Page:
Pilgrimage is a personal experience, even when performed with a group. Each person discovers his or her personal favorite sites, and within each site, his or her own favorite power spot.
For me, the sacred mountain known as Drak Yerpa ranks high. I have visited Central Tibet many times over the past three decades, and I always include it as one of the highlights of every visit I make. And on Drak Yerpa Mountain, the “Moonlight Cave” of Padma Sambhava is always the special power place that draws me in most deeply with its mysterious blessings and energies. According to local legend, it was the second place in which Padma made meditation retreat with his Tibetan disciples after coming to Tibet. (The first, of course, was Samye with the nearby Chimpuk Mountain.)
Drak Yerpa is located an hour’s drive northeast of Lhasa. No doubt the journey took several days by horse or foot in the old days. The mountain and the range immediately behind it are decorated with hundreds of caves, all of which have been used by meditators since pre-recorded times. Padma’s two caves on the mountain are the most famous; but modern pilgrims try and visit at least a dozen others.
In fact the mountain was most probably used by Tibetan mystics long before King Songtsen Gampo made Buddhism the national religion of the country in the mid seventh century. Tibetans today only identify sacred sites on the mountain from Songtsen’s time onward. Earlier records and legends have not survived the centuries. However, the very fact that this great religious king used one of the larger caves on the mountain as a summer meditation place for himself and his two Buddhist wives (and perhaps also his three Bonpo wives), rather than spend the summer in the superior comfort of his palaces in Lhasa and Tsetang, suggest that it was already a highly revered place for meditation. The popular classical name for the mountain is Lhari Nyingpo, “The Heart of Sacred Mountains.” Tibetans say the entire mountain represents the body of Arya Tara, the female buddha representing buddhakarma, or enlightenment activity. One can see her representation quite clearly from the front of Songtsen Gampo’s cave. Her left leg stretches out to become the adjoining hill with the old public teaching throne, used by visiting high lamas when they would give public teachings or blessings; the hill takes a turn and forms a ridge in the manner in which Tara’s left leg is folded into the meditation posture. The mountain to the right forms the shape of her right leg, which is outstretched in the “bodhisattva in action” posture. The symbolism is that the trainee in the Drak Yerpa tradition remains in the nirvana of emptiness or infinity samadhi, while simultaneously maintaining the bodhisattva motivation of universal compassion, and thus continually remains in the world to benefit all living beings. And directly below, where Tara’s vagina would be, a spring flows with pure healing water. As with all such water springs located at places where Padma Sambhava meditated, the waters of the spring are known as Guru Drub Chu, or “Healing Waters Empowered by the Guru,” i.e., by Guru Padma Sambhava. The pilgrimage route takes one through the main meditation caves and then circles back to this sacred spring. Pilgrims drink deeply of the spring waters, and rinse their head in it for blessings. Many also bring water containers, to carry the water home, often to villages hundreds of miles away.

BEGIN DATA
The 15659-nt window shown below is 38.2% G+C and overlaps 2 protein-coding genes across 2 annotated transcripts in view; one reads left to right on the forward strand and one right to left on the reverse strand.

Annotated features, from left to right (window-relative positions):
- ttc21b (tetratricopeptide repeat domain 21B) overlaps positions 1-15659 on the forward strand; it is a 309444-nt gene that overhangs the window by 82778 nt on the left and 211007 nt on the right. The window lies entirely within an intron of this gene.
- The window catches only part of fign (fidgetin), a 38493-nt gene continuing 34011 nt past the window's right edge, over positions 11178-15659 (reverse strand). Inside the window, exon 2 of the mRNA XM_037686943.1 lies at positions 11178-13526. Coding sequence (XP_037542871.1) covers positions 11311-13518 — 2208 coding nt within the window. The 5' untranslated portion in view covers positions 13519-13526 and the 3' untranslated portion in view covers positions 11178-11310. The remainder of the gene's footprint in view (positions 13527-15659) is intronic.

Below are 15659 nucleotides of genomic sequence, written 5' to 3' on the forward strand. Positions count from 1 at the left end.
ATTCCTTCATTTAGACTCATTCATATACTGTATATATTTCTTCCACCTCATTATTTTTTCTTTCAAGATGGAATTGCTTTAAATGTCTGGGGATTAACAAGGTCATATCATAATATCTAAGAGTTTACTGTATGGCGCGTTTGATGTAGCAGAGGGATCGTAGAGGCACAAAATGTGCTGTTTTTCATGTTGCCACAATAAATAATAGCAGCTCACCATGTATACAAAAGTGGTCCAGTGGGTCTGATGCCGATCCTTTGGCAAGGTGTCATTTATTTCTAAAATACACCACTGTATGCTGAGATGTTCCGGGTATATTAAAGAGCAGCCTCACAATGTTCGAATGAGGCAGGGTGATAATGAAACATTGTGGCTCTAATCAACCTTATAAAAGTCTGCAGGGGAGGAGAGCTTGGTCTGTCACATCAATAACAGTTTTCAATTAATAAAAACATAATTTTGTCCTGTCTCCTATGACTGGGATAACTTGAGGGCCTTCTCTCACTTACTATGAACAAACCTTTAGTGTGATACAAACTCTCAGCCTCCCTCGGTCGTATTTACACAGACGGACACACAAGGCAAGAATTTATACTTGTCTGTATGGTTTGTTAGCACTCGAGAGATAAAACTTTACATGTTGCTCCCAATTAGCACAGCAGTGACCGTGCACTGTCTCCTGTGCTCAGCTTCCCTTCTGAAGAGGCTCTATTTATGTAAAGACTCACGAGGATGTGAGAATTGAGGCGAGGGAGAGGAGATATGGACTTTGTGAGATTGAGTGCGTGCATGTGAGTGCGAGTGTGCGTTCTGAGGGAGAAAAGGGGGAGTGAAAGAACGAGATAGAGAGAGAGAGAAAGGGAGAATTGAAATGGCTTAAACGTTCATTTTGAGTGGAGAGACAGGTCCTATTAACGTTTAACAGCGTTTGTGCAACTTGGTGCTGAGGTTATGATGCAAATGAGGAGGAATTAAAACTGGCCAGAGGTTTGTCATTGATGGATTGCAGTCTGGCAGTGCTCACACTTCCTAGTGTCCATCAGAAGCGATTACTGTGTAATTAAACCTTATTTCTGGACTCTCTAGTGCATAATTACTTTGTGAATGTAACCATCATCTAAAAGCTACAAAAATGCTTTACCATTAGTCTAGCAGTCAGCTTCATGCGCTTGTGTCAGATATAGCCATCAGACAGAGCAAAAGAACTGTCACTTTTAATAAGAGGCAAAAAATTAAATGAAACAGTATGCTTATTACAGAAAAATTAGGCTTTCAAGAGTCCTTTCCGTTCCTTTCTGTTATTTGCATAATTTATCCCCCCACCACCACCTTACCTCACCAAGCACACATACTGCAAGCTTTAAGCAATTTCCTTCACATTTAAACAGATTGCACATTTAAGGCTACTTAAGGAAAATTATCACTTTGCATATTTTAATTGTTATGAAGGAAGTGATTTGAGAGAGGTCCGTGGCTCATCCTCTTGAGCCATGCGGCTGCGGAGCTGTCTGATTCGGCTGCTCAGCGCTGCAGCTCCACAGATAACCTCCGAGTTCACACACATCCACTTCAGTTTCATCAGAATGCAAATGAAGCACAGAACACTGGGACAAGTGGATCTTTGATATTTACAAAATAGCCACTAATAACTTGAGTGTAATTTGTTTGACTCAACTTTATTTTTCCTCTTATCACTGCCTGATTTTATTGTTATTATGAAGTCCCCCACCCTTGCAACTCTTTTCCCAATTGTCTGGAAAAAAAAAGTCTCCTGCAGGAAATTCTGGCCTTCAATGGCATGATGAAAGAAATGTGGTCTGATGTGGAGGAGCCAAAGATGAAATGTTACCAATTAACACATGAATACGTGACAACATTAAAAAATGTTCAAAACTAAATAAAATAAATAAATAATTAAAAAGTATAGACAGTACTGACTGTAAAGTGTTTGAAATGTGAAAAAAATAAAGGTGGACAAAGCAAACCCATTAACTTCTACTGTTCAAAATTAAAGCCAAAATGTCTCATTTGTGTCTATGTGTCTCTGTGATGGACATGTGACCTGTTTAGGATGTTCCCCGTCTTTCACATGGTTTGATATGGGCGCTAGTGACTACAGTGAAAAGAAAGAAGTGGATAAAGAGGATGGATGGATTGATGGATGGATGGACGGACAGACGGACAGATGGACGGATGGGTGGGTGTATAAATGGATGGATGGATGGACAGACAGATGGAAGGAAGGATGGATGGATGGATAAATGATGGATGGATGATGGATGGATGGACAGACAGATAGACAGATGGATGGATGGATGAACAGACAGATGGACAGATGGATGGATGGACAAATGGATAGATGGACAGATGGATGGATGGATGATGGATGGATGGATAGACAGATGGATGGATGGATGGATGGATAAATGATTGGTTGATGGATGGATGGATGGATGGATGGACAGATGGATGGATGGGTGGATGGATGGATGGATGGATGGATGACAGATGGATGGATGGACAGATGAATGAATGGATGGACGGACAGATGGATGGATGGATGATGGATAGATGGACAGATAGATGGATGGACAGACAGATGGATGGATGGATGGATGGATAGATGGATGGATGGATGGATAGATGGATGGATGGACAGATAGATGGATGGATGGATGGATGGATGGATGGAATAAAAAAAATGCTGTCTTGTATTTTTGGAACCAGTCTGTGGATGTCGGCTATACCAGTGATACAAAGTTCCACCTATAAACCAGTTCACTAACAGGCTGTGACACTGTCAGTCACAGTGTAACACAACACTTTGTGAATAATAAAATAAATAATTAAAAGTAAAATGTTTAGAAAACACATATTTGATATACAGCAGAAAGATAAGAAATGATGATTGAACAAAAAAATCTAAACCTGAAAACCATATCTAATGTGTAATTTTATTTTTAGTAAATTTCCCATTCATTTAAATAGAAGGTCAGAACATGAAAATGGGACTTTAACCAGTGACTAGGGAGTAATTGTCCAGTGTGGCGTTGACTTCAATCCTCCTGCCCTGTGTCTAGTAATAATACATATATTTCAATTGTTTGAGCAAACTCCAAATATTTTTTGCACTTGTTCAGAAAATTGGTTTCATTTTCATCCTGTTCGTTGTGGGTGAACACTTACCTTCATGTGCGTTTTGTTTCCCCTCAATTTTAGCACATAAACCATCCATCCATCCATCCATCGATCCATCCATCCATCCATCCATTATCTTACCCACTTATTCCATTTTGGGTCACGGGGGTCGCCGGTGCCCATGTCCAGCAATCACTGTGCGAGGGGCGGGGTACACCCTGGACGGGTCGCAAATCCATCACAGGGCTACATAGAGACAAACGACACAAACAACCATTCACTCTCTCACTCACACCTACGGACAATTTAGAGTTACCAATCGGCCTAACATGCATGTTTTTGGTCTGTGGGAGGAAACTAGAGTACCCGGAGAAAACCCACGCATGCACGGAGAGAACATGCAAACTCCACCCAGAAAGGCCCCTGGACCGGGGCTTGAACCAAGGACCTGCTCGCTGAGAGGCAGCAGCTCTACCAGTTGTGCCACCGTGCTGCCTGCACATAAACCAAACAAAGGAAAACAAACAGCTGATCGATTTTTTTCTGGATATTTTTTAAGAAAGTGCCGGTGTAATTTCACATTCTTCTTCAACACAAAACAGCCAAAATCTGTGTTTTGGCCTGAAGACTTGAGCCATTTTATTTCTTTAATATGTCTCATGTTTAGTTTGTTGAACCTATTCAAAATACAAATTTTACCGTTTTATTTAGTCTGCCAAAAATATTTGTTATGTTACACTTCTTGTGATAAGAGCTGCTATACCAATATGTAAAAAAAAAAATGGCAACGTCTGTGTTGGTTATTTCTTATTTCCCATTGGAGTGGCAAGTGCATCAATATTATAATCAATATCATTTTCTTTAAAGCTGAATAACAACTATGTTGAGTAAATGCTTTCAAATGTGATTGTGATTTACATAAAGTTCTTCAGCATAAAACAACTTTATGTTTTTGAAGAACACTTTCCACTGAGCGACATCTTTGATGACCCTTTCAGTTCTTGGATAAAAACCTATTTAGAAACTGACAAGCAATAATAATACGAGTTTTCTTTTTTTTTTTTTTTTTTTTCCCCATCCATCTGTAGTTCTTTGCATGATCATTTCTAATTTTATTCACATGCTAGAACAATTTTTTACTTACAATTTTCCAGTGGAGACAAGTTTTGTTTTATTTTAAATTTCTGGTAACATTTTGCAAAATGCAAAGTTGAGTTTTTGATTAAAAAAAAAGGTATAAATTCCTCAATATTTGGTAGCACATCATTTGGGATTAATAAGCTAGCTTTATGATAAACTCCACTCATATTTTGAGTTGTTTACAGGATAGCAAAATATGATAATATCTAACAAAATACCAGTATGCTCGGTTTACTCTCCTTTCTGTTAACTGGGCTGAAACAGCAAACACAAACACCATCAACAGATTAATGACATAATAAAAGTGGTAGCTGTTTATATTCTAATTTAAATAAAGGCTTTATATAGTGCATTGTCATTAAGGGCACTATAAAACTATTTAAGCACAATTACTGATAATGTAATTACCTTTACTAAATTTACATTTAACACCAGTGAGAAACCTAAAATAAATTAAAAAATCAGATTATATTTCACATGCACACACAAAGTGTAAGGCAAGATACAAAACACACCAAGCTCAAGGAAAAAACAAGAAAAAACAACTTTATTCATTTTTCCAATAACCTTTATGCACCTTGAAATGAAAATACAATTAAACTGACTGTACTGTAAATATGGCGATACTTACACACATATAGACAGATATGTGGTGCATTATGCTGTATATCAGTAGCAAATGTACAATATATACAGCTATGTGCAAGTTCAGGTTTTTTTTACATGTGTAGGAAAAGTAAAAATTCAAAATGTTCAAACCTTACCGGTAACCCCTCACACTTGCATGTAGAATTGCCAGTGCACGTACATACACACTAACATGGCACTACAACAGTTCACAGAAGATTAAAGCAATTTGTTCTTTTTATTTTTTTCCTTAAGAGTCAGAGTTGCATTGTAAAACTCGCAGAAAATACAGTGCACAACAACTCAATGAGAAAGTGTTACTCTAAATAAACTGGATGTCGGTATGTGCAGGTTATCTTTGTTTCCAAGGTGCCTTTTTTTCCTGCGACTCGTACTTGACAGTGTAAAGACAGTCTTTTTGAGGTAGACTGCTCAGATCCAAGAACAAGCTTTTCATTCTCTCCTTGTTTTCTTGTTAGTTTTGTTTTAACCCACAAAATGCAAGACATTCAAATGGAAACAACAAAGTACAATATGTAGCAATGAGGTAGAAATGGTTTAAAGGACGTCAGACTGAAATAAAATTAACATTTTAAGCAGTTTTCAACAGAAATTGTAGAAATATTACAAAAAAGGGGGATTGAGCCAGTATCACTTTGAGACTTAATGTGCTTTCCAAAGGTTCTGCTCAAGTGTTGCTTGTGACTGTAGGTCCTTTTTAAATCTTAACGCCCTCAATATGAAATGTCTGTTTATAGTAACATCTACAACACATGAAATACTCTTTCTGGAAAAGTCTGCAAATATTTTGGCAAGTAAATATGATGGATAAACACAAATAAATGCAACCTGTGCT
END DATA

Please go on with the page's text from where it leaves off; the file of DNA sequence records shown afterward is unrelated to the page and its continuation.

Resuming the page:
Like many “national treasure” pilgrimage sites, the main khorra route for pilgrims has been well established through centuries of use. Basically the route leads the visitor through a series of meditation caves made famous by the great beings of Tibet’s spiritual history. And like most caves in Tibet in which great beings of the past practiced and accomplished enlightenment, small temples are now built over the mouth of the important caves on Drak Yerpa.